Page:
Additional advantages of MALDI TOF MS include easy sample preparation, low operation cost, and the potential to identify some rare bacteria. With antimicrobial resistance posing a major threat to human health around the world, MALDI ToF MS is trending as a point-of-care device.4

Key Parameters of ToF MS

The ability of ToF MS to quantify the different analytes in the test samples depends on many factors, including choice of sample ionization method, configuration, and timing characteristics of electric fields for accelerating and guiding the ions toward the ion detector, detector efficiency, and signal digitization. We limit our discussion to key specifications of ToF MS that are related to signal digitization, including mass range, mass accuracy, mass resolution, repetition rate, and sensitivity.

The mass range is the range of molecular weight of molecules in the sample and is related to several factors, including accelerating voltage, flight tube length, sampling rate, and repetition rate. The mass-range requirement varies depending on the application. For instance, the bacterial identification by MALDI ToF MS measures ribosomal markers in the mass ranges of 2,000 to 20,000 daltons (Da).

Since mass is calculated from flight time, the mass accuracy of ToF MS is primarily determined by the accuracy of time measurement of the pulses. In practice, the arrival time of each pulse is calculated by fitting the pulse to a Gaussian function and finding the peak. The ADC sampling rate determines the number of samples for an individual pulse and is critical for fitting the pulse.

The mass resolution is a measure of the closest distinguishable separation between two neighboring pulses in the spectrum. It’s often defined as the ratio of the ion mass to the width of the corresponding mass pulse. A typical definition of the width of a pulse is the FWHM. The narrower the pulse, the higher the mass resolution, meaning a better differentiation between two ion packs with close molecular weights. While the mass resolution can be significantly improved by orthogonal acceleration and reflectron, the ADC sampling rate and noise performance also affect this key specification.

In ToF MS, the mass spectrum is the summation of signals from many repeats rather than a single transient that includes only a single process of ionization, acceleration and drifting, and ion detection and digitization. More importantly, for test samples with multiple molecules of different molecular weights and concentrations, a single ionization event may neither produce ions of all molecules of interest nor the ratios proportional to their concentration.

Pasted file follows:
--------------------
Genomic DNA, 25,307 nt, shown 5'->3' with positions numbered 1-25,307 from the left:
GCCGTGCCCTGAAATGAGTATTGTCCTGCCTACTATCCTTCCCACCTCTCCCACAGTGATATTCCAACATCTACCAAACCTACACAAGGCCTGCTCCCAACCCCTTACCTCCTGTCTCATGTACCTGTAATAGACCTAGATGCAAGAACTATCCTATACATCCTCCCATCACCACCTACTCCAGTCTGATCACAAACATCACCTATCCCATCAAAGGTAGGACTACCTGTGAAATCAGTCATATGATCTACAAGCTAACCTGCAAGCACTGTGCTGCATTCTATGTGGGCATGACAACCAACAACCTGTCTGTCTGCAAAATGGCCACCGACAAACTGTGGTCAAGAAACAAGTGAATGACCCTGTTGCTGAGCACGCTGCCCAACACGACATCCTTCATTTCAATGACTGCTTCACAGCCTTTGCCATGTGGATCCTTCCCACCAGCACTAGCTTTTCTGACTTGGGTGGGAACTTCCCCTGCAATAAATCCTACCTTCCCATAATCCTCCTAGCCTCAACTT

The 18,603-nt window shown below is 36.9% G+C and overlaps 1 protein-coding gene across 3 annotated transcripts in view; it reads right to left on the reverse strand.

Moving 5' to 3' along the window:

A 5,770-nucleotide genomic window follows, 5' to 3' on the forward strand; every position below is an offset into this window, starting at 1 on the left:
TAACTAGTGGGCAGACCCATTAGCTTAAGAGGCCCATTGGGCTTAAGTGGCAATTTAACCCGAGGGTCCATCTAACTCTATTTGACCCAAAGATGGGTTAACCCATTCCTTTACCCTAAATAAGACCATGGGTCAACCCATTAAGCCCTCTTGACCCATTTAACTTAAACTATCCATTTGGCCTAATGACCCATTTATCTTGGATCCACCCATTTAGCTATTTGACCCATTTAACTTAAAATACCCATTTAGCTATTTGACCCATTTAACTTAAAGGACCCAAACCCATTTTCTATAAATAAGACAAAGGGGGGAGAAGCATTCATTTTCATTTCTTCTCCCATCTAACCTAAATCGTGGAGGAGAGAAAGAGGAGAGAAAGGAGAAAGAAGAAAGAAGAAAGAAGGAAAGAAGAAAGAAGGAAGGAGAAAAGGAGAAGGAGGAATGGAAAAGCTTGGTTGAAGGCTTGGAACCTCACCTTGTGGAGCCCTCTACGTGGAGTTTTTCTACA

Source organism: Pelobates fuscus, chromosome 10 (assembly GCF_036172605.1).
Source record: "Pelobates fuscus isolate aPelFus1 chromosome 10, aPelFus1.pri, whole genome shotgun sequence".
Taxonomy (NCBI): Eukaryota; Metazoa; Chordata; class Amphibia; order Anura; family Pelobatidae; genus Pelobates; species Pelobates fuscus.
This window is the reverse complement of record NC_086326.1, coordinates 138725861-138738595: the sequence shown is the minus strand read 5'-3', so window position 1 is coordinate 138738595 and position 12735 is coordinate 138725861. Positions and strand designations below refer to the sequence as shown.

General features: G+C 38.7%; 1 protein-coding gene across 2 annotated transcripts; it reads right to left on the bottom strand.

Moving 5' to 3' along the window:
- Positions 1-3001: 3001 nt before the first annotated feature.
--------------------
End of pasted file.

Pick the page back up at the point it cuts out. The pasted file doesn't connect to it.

Summation is an efficient and practical approach to reduce such sampling error and improve the signal-to-noise ratio (SNR). Hence, the repetition rate is an important and practical specification of ToF MS for SNR and throughput. The latest ToF MS can achieve 1 kHz or faster scan, meaning each transient takes 1 ms or less. Increasing the ADC sampling rate shortens the duration of each transient for a faster repletion rate.

The sensitivity of ToF MS is the capability to detect the molecules with the lowest concentration in the samples. It’s collectively determined by many factors such as the chemical background noise, the range of concentrations of all molecules of interest, the noise figure and dynamic range of the detector and ADC, and the number of transients summed for the final mass spectrum. In practice, the system sensitivity can be optimized by identifying the bottleneck factor and/or balancing these factors.

Desired ADC Specifications for ToF MS

A low-noise, high-speed ADC is critical to the system performance of ToF MS. As previously discussed, the accuracy of time measurement and the system noise level are two important specifications of ToF MS instruments. While there’s a workaround for system noise level by summation of repetitive measurement, the accuracy of the time measurement is determined by the sampling rate and the aperture jitter of the high-speed ADC.

Considering the pulses can be as narrow as a few hundred picoseconds in a ToF MS instrument with orthogonal acceleration and reflectron, there are only a few samples for an individual pulse at a 5-Gsample/s rate. Every sample is crucial to find the peak of the pulse when the samples are fitted to a Gaussian function. Hence, sampling rate and aperture jitter are desirable ADC specifications.